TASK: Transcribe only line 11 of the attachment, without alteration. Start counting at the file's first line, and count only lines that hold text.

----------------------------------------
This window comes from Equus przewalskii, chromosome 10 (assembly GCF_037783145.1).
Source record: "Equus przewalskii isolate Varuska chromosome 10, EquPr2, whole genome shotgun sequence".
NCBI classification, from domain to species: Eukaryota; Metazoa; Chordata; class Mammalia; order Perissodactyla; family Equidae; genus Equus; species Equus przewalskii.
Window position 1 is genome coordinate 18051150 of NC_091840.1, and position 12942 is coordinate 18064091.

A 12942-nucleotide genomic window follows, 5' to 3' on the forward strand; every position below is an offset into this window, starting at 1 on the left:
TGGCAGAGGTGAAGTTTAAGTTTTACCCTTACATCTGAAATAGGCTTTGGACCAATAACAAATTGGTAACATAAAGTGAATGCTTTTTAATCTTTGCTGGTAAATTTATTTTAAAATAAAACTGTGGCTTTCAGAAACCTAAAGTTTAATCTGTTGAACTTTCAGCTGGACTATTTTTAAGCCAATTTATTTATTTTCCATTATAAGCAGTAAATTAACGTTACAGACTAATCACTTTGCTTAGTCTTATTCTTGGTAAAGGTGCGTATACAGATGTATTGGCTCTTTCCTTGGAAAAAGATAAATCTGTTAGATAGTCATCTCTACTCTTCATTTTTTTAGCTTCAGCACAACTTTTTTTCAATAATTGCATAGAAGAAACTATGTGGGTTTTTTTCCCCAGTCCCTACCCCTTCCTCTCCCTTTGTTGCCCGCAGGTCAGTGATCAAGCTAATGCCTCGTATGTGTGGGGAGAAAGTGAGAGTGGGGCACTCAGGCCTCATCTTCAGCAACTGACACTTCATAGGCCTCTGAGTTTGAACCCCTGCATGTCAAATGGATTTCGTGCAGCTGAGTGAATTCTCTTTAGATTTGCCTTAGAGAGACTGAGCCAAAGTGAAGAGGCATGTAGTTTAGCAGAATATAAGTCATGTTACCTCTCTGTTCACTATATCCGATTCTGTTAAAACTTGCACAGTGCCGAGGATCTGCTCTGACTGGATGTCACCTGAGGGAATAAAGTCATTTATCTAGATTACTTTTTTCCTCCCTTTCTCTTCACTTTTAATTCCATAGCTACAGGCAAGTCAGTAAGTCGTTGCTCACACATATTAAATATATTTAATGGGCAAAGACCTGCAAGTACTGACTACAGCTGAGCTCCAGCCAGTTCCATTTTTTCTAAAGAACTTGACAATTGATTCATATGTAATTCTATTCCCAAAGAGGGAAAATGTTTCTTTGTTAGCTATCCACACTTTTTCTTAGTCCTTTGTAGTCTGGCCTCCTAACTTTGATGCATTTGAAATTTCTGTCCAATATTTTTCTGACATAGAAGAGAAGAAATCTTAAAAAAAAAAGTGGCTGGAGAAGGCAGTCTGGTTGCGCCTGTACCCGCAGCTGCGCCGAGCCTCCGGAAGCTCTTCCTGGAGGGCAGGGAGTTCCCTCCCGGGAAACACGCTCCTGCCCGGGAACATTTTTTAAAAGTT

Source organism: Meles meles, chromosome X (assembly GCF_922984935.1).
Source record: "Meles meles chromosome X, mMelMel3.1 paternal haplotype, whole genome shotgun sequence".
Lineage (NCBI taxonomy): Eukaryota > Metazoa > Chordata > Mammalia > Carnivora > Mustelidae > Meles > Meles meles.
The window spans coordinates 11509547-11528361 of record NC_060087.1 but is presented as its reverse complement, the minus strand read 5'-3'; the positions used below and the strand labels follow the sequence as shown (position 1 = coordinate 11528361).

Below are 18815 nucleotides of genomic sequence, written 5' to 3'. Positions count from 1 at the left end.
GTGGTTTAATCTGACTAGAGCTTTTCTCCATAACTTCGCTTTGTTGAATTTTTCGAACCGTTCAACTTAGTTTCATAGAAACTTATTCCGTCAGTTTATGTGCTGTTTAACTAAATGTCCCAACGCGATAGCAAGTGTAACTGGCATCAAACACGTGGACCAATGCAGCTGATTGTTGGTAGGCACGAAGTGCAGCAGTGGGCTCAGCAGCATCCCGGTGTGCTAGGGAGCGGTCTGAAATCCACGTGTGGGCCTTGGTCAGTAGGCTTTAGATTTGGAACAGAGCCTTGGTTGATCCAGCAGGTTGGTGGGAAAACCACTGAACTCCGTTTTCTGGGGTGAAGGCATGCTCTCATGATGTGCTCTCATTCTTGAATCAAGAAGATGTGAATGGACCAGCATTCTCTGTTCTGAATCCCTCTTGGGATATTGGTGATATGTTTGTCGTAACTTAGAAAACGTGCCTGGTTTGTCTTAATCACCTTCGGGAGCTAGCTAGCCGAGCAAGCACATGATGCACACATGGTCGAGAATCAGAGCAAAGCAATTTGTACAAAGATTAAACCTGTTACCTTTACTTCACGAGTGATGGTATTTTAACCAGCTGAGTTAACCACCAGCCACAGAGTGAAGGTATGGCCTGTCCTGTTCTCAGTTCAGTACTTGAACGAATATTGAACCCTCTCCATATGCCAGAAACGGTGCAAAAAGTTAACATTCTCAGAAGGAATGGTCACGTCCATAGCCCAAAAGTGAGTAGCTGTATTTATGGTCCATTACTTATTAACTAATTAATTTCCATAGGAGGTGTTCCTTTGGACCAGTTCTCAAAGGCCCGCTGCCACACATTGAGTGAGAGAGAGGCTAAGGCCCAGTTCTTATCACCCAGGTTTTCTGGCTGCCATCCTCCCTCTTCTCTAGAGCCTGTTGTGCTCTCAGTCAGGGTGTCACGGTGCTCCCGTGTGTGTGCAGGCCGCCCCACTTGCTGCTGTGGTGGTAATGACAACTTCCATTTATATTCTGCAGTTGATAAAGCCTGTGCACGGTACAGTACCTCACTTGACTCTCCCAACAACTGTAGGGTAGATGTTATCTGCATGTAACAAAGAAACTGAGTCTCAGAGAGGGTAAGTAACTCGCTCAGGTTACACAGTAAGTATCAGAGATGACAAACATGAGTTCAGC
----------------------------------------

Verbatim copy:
Below are 18815 nucleotides of genomic sequence, written 5' to 3'. Positions count from 1 at the left end.